This is the fourth in a series of posts about the storied history of Halley’s Comet (officially designated 1P/Halley). If you missed the earlier posts, you can still read Part One here, Part Two here, Part Three here, and Part Four here.
When 1P/Halley made its 1835 appearance, streams of vapor were seen emerging from it. This led German mathematician and astronomer Friedrich Wilhelm Bessel to propose that the jet forces from evaporating comet material could significantly and unpredictably alter a comet’s orbit given Newton’s third law, which states that for every action there is an equal and opposite reaction. Bessel helped refine the orbital calculations for Halley’s Comet.
On November 30, 1835, exactly two weeks after the comet’s perihelion (i.e. its closest approach to the Sun), American writer Mark Twain was born. Years later, Twain famously wrote in his autobiography:
I came in with Halley’s comet in 1835. It is coming again next year, and I expect to go out with it. It will be the greatest disappointment of my life if I don’t go out with Halley’s comet. The Almighty has said, no doubt: ‘Now here are these two unaccountable freaks; they came in together, they must go out together.’
In wonderfully poetic fashion, Twain died on April 12, 1910, which was the very day after 1P/Halley’s perihelion on its return in that year. One might be tempted to think he was waiting for this apparition before giving up the ghost, in which case it’s good he didn’t jump the gun when the Great Daylight Comet of 1910 appeared about four months earlier. As its name implies, that comet was visible in broad daylight even to the naked eye, outshining the planet Venus in what may have been the brightest cometary appearance of the 20th century.
Notwithstanding nearly being upstaged, 1P/Halley was ready for its close-up when it did finally arrive on schedule. By all accounts it was a singularly impressive sight, coming so close during this visit that the Earth actually passed through its tail. It was during the 1910 apparition that the first photographs of the comet were taken. One such photograph (see above) was taken by the Yerkes Observatory, founded in Williams Bay, Wisconsin, only 13 years earlier. Also obtained for the first time in 1910 was the comet’s spectrum–a measurement of the electromagnetic radiation of both the dusty cloud surrounding the comet and its gaseous emissions, which helps derive such properties as chemical composition.
Not to be outdone by such prophecies of the past, this apparition even came with its own doomsday predictions. One of the gases discovered in the tail through spectroscopic analysis was the toxic gas cyanogen, leading French astronomer Nicolas Camille Flammarion to predict that when the earth passed through the comet’s tail, the gas “would impregnate the atmosphere and possibly snuff out all life on the planet.” Perhaps unsurprisingly, Monsieur Flammarion was not only an astronomer but an author of science fiction novels, and fortunately here it seems he let his imagination run away with him. Notwithstanding many panicked Earthlings running out to buy gas masks, anti-comet pills, and apparently even anti-comet umbrellas, the planet suffered no harm given how diffuse the gas was.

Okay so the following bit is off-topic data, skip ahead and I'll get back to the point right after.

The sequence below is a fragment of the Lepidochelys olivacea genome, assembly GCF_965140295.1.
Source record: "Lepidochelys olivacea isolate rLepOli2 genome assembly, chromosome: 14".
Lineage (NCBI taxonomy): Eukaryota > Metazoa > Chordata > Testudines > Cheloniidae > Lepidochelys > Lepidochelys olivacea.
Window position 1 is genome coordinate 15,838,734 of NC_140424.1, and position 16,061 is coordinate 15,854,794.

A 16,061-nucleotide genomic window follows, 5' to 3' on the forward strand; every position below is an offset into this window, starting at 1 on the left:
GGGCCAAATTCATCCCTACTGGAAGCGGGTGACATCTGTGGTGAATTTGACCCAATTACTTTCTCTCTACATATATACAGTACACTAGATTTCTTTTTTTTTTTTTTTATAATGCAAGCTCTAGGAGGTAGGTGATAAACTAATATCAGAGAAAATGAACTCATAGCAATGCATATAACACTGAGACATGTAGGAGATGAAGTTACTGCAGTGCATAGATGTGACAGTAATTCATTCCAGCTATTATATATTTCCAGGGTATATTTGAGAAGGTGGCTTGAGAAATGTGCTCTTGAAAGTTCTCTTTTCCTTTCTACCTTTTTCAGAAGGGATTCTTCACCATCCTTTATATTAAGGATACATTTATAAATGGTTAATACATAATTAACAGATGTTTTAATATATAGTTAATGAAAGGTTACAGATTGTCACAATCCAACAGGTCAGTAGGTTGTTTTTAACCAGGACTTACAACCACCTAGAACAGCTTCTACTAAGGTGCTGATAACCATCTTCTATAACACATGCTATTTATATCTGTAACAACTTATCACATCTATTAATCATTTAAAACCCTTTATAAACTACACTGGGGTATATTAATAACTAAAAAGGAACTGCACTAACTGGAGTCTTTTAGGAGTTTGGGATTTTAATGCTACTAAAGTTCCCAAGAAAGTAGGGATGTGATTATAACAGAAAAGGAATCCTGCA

This brings us to 1P/Halley’s most recent apparition in 1986, which unfortunately occurred under the worst viewing conditions in the last 2000 years. The comet and the Earth were on opposite sides of the Sun at the time, and the comet never made a particularly close approach. Those living near urban centers had even greater trouble seeing it owing to increased light pollution. We did, however, have one observational advantage over our forebears–the ability to travel into space. Several probes were launched to study Halley’s Comet close up, including the Soviet Union’s two Vega probes, Europe’s Giotto probe, and Japan’s Suisei and Sakigake probes. The probes came to be collectively referred to as the Halley Armada.
1P/Halleys next predicted perihelion will be on July 28, 2061, and conditions for observation are expected to be much better during that apparaition. If my fingers aren’t too arthritic and if the world is not otherwise destroyed in that year as the comet’s appearance itself might herald, I’ll make a point of updating this series of posts with new information then…